The final book in Samantha Holloway‘s epic fantasy trilogy is coming out soon, and to celebrate, I’ve asked her here to pick her brain about the specifics of writing books in series format rather than one by one.
When you started Wisewoman’s Daughter, did you know Married to the Wind was going to end up being a trilogy? Or did you discover along the way that you had more story to tell?
Oh my gosh, I had no idea it was going to be a trilogy. I thought I was writing one story that happened to have three sections because it was easier to plot that way. But then, inexplicably, it wound up with each section being as long as a book, so it wound up being three books, because one nine-hundred page book would cost way too much to print on demand, and I was determined to have actual physical copies of my book! There’s no reason for it to not be an actual object in the world just because it’s self-published!
Did you feel pressured to write a trilogy because that is a bit of an expectation within the fantasy genre?
The funny thing about this question is that when I started writing it, I was like “Why does every fantasy book ever have to be a trilogy? I’m going to write a stand-alone book like Robin McKinley.” And then I wrote a trilogy, thinking I wrote a single book. It must be an intrinsic part of the genre, the sense of trilogy-ness. And, actually, there’s two future books that I might write that will probably go the same way, so it’s technically a trilogy of trilogies.
How do you balance the internal plots of the novels while also having them contribute to the overarching plot of the trilogy?
I’m going to answer this two ways.
For these three books, I just plotted them like one book, since I thought I was writing one book, and I feel like any trilogy or series that runs directly from one to the next could be plotted that way. Write it like it’s one book and keep it going that way, because it’s just one story broken up into readable chunks.
But I also wrote this supposedly-one-book with the understanding that I was probably going to have sequels. I decided those sequels would be like N.K. Jemisin’s Inheritance Trilogy–in the same world but being their own stories. So in that case, the ramifications of this book would carry over, but the character arcs and plot points would be wrapped up here. So Married to the Wind has things that will feature in the next book-trilogy, but it’ll have new characters in new places.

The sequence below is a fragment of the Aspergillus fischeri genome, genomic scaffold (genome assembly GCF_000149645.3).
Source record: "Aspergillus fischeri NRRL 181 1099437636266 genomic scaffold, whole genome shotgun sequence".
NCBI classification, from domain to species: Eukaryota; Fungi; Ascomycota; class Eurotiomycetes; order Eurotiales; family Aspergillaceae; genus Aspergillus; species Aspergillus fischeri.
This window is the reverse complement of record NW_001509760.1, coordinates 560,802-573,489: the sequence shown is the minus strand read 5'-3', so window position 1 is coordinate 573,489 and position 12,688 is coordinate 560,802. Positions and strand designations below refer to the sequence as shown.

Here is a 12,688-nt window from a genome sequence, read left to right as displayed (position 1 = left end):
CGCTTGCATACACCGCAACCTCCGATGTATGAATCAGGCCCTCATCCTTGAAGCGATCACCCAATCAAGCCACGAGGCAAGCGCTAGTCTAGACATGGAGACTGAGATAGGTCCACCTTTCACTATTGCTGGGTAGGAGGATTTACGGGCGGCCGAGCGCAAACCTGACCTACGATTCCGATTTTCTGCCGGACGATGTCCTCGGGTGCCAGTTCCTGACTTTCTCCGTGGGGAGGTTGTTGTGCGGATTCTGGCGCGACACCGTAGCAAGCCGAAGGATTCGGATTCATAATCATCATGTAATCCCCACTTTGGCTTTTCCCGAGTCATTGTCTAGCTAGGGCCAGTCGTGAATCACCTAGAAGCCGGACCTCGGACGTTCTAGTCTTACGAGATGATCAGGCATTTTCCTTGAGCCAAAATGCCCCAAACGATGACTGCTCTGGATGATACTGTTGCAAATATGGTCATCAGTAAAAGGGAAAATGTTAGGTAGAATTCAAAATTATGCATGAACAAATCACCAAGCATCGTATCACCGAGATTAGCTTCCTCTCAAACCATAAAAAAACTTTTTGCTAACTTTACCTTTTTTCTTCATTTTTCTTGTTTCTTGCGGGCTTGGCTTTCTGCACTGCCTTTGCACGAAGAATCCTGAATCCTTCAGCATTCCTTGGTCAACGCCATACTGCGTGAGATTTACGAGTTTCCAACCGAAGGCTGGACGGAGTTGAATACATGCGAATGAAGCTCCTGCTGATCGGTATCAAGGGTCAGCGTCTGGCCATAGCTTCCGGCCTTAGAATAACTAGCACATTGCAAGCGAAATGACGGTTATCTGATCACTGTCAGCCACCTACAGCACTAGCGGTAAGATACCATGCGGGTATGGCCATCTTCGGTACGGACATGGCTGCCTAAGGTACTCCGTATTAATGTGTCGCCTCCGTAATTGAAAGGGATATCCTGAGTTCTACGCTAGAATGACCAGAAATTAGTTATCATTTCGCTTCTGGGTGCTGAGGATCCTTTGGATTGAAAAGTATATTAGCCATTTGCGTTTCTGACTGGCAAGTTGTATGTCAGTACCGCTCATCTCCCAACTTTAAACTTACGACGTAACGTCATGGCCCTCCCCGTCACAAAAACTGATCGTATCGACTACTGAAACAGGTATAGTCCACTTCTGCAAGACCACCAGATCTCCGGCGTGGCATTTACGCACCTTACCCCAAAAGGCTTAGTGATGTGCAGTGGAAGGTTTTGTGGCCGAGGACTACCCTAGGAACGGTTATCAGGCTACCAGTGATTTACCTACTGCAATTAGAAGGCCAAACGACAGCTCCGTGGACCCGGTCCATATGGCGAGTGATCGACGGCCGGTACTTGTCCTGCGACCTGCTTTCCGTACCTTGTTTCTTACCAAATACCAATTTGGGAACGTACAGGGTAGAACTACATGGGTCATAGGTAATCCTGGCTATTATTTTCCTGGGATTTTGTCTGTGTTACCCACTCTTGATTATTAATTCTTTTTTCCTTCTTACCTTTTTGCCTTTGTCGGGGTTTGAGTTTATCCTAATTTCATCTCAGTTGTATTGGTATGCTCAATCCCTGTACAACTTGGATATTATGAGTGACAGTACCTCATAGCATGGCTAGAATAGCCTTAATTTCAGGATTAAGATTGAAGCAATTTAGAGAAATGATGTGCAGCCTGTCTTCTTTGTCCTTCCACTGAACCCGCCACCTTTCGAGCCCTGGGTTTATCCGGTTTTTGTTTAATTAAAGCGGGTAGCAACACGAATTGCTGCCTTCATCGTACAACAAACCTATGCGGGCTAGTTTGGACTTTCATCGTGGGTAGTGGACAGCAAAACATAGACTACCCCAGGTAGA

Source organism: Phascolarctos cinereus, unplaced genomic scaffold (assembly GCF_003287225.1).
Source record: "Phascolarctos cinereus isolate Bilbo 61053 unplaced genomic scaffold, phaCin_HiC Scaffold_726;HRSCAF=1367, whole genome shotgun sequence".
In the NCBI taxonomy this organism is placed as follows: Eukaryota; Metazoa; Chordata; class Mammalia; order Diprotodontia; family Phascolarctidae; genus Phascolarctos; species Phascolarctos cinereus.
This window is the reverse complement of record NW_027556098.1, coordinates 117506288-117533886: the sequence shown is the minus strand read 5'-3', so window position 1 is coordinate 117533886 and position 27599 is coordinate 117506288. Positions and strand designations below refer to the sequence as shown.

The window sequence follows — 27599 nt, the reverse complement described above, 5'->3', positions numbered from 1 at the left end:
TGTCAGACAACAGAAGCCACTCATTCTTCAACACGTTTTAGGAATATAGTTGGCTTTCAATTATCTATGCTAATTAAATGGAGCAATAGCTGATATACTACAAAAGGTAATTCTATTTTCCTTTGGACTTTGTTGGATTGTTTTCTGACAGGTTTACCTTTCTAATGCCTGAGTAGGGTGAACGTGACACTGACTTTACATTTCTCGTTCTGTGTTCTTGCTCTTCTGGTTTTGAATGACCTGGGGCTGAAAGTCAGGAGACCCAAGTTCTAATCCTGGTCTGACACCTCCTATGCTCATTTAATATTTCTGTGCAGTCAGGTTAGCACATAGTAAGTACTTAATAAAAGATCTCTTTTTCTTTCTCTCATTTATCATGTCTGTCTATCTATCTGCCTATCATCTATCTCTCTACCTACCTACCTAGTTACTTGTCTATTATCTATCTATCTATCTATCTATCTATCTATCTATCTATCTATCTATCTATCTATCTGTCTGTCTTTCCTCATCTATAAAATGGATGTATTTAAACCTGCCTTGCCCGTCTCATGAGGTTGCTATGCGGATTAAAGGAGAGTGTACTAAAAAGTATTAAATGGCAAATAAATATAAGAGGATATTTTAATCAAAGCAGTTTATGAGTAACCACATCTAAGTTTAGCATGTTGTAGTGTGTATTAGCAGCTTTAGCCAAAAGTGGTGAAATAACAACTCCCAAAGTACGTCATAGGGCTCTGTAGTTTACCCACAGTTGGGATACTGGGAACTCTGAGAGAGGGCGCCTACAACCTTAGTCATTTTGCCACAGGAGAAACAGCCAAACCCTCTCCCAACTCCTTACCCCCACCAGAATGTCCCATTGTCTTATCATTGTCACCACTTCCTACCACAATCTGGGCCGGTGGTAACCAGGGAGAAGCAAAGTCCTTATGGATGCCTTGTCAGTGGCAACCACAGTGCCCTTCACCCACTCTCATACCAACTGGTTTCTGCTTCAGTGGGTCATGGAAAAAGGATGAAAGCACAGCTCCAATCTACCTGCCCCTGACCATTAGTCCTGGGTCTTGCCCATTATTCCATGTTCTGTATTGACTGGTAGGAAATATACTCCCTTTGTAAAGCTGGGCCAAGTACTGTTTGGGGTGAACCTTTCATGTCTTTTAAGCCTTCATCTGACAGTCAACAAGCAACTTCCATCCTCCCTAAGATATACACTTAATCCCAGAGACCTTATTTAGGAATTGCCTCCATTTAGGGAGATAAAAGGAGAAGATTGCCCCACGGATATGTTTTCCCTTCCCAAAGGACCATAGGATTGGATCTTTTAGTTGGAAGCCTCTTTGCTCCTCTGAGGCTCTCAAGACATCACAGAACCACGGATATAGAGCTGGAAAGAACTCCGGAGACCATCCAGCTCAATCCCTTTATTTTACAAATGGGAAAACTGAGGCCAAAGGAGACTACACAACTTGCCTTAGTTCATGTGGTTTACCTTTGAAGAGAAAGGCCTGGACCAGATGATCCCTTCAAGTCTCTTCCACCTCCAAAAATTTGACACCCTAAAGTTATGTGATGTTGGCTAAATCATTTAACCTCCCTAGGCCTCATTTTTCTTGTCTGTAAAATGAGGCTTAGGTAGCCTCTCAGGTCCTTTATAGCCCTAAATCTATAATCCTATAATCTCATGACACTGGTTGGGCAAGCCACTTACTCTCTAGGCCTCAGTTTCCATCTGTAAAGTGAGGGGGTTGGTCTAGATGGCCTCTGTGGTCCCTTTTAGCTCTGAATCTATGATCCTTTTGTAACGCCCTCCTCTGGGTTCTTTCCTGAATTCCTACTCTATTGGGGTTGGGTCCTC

I don’t really do in-depth plotting because I’m a pantser and my creativity basically relies on the spontaneity of not planning what I’m going to write ahead of time beyond, like, “they go to the city” or something. But I feel like this approach can apply to a trilogy or series just about any time, if the books aren’t directly dependent on each other like one long story. Keep a few things around that can be spun off or elaborated on or can domino into something else later on.
Was it difficult escalating the risks and rewards of each book?
This is going to sound smug or something, but not really? It’s all one story, so the risks and rewards naturally escalated–they did this, and then that happened, so they did this, and then that happened, so they did this…
What I had problems with was (a) where to made the divides between sections, and (b) how to buck the expectations of stories like this without violating the agreements made when setting up a story in this way. I wanted huge epic fantasy that doesn’t come down to might-is-right, so I had to get creative about problem-solving, especially here in this end part!
How has promoting a series differed from promoting a single book? Any tips?
Well, it happens repeatedly instead of once, for one. And I haven’t promoted any single books yet, but I’d guess there’s less of a feeling that you’ve already said all this? I try to talk about different things, but it gets hard remembering what I’ve talked about to who!
I’m still figuring out the promo thing; I’d actually love to hear if any of your readers have any tips!
What’s worked best for me is just quietly reminding people that I have a book, and talking about it on the Blog, Twitter, Tumblr, and sort of waiting for people to want to talk back. I have auto-reminders for Twitter and Tumblr set up so that I don’t have to post the same thing every day, and I periodically put it out there that I’m looking to talk about these things, or that I’ll answer writing questions for this amount of time, or whatever. Sometimes I contact book reviewers and book blogs and politely ask if they’re interested. I really don’t like the feeling of selling, so I look for ways to not have to!